Both CAV and TTV have similar, single-stranded, circular DNA and have highly variable sections of the genome. It is believed that they evolved from a plant virus. Researchers realized that much of what they learned about CAV could be applied to TTV and vice versa. For example, when they realized that TTV had more than just three proteins encoded by its three open reading frames, they found that the same was true for CAV. When CAV was found to replicate in the bone marrow, it was discovered that a great deal of TTV replication occurs in the bone marrow as well.

CAV is associated with developmental problems for fetuses and young chickens. The virus is less understood in adult chickens, but when chickens have CAV, they are much more likely to suffer from other diseases and have higher mortality rates. Similarly, in infected humans, the viral load of TTV is higher when the individual has other infections. In addition to liver disease, levels of TTV tend to be higher in those with respiratory infections, kidney disease, HPV, and certain cancers, among others. TTV may enhance the pathogenic effects of other pathogens. High levels of TTV are found in individuals with HIV, but it is not known if TTV simply reflects the immune system’s status or if it contributes to the damage. An effective medium for studying TTV has not yet been established. The authors suggest that the virus might be better studied in a novel primate cell line transformed by an oncogenic virus.


The Relationship Between Diabetes and Enteroviruses

Contributed by Guest Blogger: Charlie Gray ‘11

Enteroviruses are a genus of positive sense, single-stranded RNA viruses which include poliovirus, coxsackie A & B, echovirus, and enterovirus. These viruses can cause a variety of symptoms ranging from the common cold and conjunctivitis to paralytic poliomyelitis. Researchers have also found an association between enteroviruses and type 1 diabetes, a disease whose incidence has increased over the past 25 years at an annual rate of 3%, a rate that cannot be explained simply by genetics.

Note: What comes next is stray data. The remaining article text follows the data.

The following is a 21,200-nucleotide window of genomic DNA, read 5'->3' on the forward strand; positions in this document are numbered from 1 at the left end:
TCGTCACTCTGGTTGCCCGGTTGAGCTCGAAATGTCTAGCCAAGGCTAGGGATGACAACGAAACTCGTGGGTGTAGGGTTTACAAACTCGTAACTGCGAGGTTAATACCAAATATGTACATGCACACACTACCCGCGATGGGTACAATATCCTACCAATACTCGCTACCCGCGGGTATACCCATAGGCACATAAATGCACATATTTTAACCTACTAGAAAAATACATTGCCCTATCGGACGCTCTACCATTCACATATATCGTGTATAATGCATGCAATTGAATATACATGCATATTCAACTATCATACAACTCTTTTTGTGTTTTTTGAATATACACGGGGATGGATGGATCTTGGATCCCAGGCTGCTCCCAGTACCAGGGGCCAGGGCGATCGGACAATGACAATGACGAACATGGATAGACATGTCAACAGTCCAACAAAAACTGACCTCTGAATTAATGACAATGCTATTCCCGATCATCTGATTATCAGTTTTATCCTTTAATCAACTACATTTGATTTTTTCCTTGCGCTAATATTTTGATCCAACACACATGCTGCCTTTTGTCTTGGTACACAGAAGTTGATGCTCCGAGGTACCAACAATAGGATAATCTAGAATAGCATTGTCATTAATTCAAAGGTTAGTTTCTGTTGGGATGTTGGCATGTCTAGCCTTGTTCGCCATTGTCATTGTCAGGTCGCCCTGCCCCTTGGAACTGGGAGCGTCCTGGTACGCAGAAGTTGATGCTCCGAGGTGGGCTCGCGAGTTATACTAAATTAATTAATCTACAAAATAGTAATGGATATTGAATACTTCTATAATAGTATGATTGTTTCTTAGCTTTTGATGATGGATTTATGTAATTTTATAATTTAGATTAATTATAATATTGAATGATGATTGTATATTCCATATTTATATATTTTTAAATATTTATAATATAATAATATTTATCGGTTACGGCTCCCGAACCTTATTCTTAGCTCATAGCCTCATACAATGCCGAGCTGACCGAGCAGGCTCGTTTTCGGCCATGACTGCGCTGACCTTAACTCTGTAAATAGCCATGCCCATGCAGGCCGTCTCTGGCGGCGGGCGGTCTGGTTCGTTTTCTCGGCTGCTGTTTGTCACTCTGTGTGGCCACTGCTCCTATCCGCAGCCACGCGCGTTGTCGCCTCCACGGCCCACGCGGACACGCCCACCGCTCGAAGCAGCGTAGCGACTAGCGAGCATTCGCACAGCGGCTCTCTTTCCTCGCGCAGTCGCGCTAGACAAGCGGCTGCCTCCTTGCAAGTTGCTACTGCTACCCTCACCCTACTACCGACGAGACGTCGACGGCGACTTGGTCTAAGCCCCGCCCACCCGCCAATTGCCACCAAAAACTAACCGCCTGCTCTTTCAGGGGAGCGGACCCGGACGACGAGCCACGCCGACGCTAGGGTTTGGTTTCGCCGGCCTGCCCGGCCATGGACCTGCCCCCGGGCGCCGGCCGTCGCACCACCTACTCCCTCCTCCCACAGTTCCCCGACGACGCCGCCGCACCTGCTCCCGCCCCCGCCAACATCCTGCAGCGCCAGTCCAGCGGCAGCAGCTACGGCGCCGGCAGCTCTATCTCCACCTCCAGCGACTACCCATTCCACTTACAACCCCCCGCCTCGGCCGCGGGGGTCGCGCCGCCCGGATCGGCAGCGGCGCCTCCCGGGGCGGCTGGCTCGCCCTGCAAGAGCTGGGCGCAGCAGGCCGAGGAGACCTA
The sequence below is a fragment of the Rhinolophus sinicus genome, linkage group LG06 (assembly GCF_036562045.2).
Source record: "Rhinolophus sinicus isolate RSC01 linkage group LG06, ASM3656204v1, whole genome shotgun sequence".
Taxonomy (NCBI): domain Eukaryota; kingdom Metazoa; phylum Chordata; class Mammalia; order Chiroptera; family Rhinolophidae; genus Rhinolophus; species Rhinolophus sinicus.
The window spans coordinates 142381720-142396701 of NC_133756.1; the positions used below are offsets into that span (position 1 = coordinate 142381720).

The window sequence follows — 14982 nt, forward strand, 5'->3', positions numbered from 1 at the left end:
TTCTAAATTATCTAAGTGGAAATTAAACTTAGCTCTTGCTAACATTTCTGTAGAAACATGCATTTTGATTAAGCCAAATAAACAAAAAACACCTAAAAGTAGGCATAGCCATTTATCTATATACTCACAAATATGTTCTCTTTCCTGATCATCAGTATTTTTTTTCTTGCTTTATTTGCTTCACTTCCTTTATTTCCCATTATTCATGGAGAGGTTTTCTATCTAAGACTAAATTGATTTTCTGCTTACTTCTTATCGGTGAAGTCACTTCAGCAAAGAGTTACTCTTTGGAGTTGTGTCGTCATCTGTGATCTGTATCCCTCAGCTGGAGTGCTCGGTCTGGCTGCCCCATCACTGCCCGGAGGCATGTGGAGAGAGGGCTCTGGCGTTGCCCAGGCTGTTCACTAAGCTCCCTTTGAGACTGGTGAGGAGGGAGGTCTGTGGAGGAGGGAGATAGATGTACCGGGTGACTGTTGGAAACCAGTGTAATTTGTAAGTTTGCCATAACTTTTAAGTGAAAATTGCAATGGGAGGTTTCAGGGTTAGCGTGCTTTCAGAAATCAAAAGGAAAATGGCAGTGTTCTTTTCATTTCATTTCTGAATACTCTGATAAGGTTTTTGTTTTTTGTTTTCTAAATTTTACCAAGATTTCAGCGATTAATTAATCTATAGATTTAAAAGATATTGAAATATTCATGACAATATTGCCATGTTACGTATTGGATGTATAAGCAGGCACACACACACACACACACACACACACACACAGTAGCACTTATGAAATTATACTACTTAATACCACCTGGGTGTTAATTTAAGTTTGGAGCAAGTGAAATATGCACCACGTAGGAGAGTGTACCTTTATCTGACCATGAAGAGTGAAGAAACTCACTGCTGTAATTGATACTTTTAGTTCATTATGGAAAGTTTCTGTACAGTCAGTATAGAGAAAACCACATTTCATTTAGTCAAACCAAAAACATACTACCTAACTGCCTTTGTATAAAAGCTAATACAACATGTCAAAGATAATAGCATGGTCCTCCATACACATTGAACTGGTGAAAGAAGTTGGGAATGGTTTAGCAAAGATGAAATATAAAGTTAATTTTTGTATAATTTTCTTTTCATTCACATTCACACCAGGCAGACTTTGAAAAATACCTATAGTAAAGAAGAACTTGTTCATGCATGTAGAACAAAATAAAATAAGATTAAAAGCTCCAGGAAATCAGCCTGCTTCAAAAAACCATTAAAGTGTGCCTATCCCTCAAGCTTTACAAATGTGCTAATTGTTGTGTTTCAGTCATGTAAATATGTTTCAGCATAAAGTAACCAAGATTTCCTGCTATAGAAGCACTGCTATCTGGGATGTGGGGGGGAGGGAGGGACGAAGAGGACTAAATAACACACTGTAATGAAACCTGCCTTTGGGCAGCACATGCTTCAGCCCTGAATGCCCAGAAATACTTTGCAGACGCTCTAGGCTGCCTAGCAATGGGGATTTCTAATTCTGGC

In a recently published paper, Wing-Chi G Yeung and his colleagues conduct a systematic review of controlled studies that use molecular virological methods in an effort to compile what is currently known about the association between enteroviruses and type 1 diabetes, and to aggregate their results. Their meta-analysis included 34 papers, 30 of which used reverse transcriptase PCR or in situ hybridization to detect the enterovirus RNA; the other four used immunostaining for the enterovirus capsid protein, vp1, on autopsy pancreas specimens. Although the studies varied in age distribution, most investigated children and adolescents (i.e. less than 16).

Yeung and his colleagues found a strong association between enterovirus infection and diabetes, with a 9 fold increase in the risk of infection in diabetic individuals. They conclude that their meta-analysis of these previous observational studies do provide support to the growing collection of findings that individuals with type 1 diabetes have increased odds of suffering from an enterovirus infection.